An Interesting Verdict

A man I was convicted of naming was today convicted of indecent assault.

Mr Mystery Man is a kiddy fiddlerA former prominent figure was today found guilty of indecent assault on a girl after a trial in the Nelson District Court.

The man who faced three charges of indecent assault has name suppression.

The jury took 14 hours to reach its guilty verdict on all three charges after a three-day hearing.

The Crown says the assaults happened at a Nelson house on December 30, 2009.

The Crown said the man touched the girl on the breasts while they were alone watching TV in the living room.

The man indecently assaulted the girl later when she had gone to bed, by touching her leg and genitalia with his fingers and then kissing her on the back when she rolled away, the Crown said.

The defence maintains the events did not take place. The man was remanded on bail until June 16 for sentencing.

So now a man convicted of indecent assault is roaming free on bail in Nelson until his sentencing. No one is allowed to know who this sexual predator is. Why can he not be named? Surely the Cappill precedent could be used.

I wonder if the Herald will spend more $100,000 pursuing this man like they did with Mark Hotchin?

The other thing is this man breaks one of Whaleoil’s Rules of Politics.



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  • kram

    “A former prominent figure” Oh the ignominy, a has been no less, forget the the conviction. The shame of being yesterdays man must be insufferable. i understand the suppression order. Poor thing.

  • medusa

    Jeeez, as if we poor Nelsonians don’t have enough to put up with having Nutjob Smith AND Maryanne Street!

  • gazzaw

    There’s a feeling of deja vu with this whole scenario. It just reeks of the old boy network.

  • giblet

    Those of us who know who this piece of shit is, would dispute the media’s assertion that he was ever at any time a “prominent figure”.

    The first time I was interviewed on TV, I was described as an “expert”. I never knew I was an expert, until the media told everyone that I was.

  • brents

    Cam , you big fat useless cunt, why dont you drag your big fat lazy ass out of bed and grab one of ya firearms, and do us all a favor and shoot yaself in the head, you are a no good, boil on the asshole of life, even ya missus gets fucked by other men coz you aint a real man, you sorry ass loser, get a life of ya own and stop Judging others, Oh and while im at it why dont you tell the people about your own child tampering allegations you faced many years ago….. you fat useless dog

    • What a coherent, reasoned argument. Are you a lawyer?

    • Ronnie Chow

      Channeling Beau or Matt ?

  • kehua

    Hello brents, you sound like a very nice bloke, got any good recipes?

  • giblet

    Kehua – he probably has a few nice organic recipes he could share.

  • peterwn

    It may be that the main reason for name suppression is to protect the identity of his victim. If an adult the victim’s wishes should be respected and if a child, suppression would be necessary since the interests and welfare of the child are paramount (s4 Care of Childrens Act).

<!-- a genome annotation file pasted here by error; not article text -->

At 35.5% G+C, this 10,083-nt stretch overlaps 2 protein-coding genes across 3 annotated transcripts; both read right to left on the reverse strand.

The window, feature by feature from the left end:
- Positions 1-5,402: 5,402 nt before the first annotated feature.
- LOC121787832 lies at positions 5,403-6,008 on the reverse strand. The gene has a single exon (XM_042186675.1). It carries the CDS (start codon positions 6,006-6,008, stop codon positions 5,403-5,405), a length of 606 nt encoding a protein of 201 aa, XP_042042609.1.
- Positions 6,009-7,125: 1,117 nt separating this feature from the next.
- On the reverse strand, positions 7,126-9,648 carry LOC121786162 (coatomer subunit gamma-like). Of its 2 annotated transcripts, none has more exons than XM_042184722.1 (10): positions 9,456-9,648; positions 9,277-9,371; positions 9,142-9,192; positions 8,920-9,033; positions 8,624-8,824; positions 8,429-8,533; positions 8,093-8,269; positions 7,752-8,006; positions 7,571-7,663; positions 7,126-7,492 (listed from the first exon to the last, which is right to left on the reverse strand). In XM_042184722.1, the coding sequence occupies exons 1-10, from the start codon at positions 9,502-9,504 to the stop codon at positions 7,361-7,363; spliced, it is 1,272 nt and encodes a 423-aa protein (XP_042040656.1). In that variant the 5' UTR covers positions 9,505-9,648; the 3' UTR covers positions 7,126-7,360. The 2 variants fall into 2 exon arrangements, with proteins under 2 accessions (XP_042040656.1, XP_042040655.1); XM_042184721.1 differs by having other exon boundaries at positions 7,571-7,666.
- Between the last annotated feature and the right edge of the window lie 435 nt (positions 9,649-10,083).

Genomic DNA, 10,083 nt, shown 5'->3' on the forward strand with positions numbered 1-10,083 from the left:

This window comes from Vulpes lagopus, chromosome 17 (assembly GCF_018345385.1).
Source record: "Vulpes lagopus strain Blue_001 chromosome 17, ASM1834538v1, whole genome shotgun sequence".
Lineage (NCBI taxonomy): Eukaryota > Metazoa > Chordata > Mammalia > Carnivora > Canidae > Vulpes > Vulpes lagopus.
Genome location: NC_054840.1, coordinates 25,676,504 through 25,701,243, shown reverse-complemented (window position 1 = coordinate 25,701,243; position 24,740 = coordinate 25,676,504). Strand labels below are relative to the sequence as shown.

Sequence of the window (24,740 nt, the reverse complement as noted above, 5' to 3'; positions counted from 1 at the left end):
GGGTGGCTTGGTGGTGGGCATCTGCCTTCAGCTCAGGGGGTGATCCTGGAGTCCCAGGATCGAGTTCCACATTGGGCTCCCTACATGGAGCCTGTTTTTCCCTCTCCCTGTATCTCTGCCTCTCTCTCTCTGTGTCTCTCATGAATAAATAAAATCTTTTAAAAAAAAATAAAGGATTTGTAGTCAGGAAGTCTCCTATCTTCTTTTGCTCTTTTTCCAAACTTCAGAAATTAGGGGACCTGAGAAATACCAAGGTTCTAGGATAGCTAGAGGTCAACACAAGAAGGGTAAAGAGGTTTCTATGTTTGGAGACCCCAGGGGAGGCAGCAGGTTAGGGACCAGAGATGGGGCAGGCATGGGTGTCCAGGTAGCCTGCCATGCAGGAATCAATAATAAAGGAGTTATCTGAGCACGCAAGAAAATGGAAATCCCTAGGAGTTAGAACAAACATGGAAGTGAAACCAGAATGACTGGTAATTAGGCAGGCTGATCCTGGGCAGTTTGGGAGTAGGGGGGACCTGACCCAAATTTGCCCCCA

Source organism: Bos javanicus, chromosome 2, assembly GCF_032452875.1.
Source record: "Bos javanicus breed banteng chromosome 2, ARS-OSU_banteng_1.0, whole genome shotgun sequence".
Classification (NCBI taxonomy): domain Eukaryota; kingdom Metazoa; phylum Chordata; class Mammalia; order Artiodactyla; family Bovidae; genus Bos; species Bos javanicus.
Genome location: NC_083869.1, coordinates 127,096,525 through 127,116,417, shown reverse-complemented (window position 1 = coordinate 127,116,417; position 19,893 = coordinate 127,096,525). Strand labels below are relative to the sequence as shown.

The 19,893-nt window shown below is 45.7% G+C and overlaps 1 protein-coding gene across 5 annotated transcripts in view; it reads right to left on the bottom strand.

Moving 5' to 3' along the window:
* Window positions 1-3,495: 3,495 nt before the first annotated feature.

• giblet

    I would like to know more about the concept of giving an offender name suppression for the sole reason of protecting the victim’s identity, especially children.

    Is this also common practice in the UK, USA, Australia, etc? And if not, how is it handled in those countries. Grateful for any comments on this one.

    • It is somewhat unique in New Zealand. Name Suppression is very difficult to get in the UK, and Australia, impossible in the US and Canada.

      It is complete tosh that name suppression of the accused is to protect the victim. In any jurisdiction that doesn’t have this the victim rarely if ever gets named and so it is a law that isn’t necessary. Those close to or associated with the victim know about it anyway so it isn’t needed.

      If it was really about the protection of the victim then the law should reflect that. It could be easily achieved by suppressing details completely of the victim, including the relationship to to the accused and name, age details. That really would protect the victim instead of the stupid situation that exists now.

      • giblet

        Thanks Whale, very useful.

        What I find curious is that the lawyers of perpetrators of sexual offending against relatives seem to be able to so readily convince a Judge that granting name suppression is to protect the victim’s identity, not their client’s.

        Whereas if the same offender grab a stranger off the street and committed the same crime there would not be much chance of their being granted name suppression.

        So it seems that it is the family connection that allows an offender to be granted name suppression.

        But the courts don’t apply this to all sex crimes committed against family. If a guy rapes his ex-wife he is not likely to be granted name suppression, but if he rapes their daughter he will be granted name suppression.

        So perhaps it has to do with the age of the family victim?

        If so, why is it if the offender instead thrashed his daughter with the electric jug cord he would not get name suppression, but if he raped her, he would?

        Does the law believe there is embarrassment / humiliation / shame for a child victim of sex crime that necessitates extending name suppression to the offender, but not for a child victim of a beating?

        It seems that in the eyes of the law, it’s OK for the public to know a child was beaten up by her father – perhaps to within an inch of her life. But it’s not OK for the public to know she was raped by her father.

  • I don’t know who it is!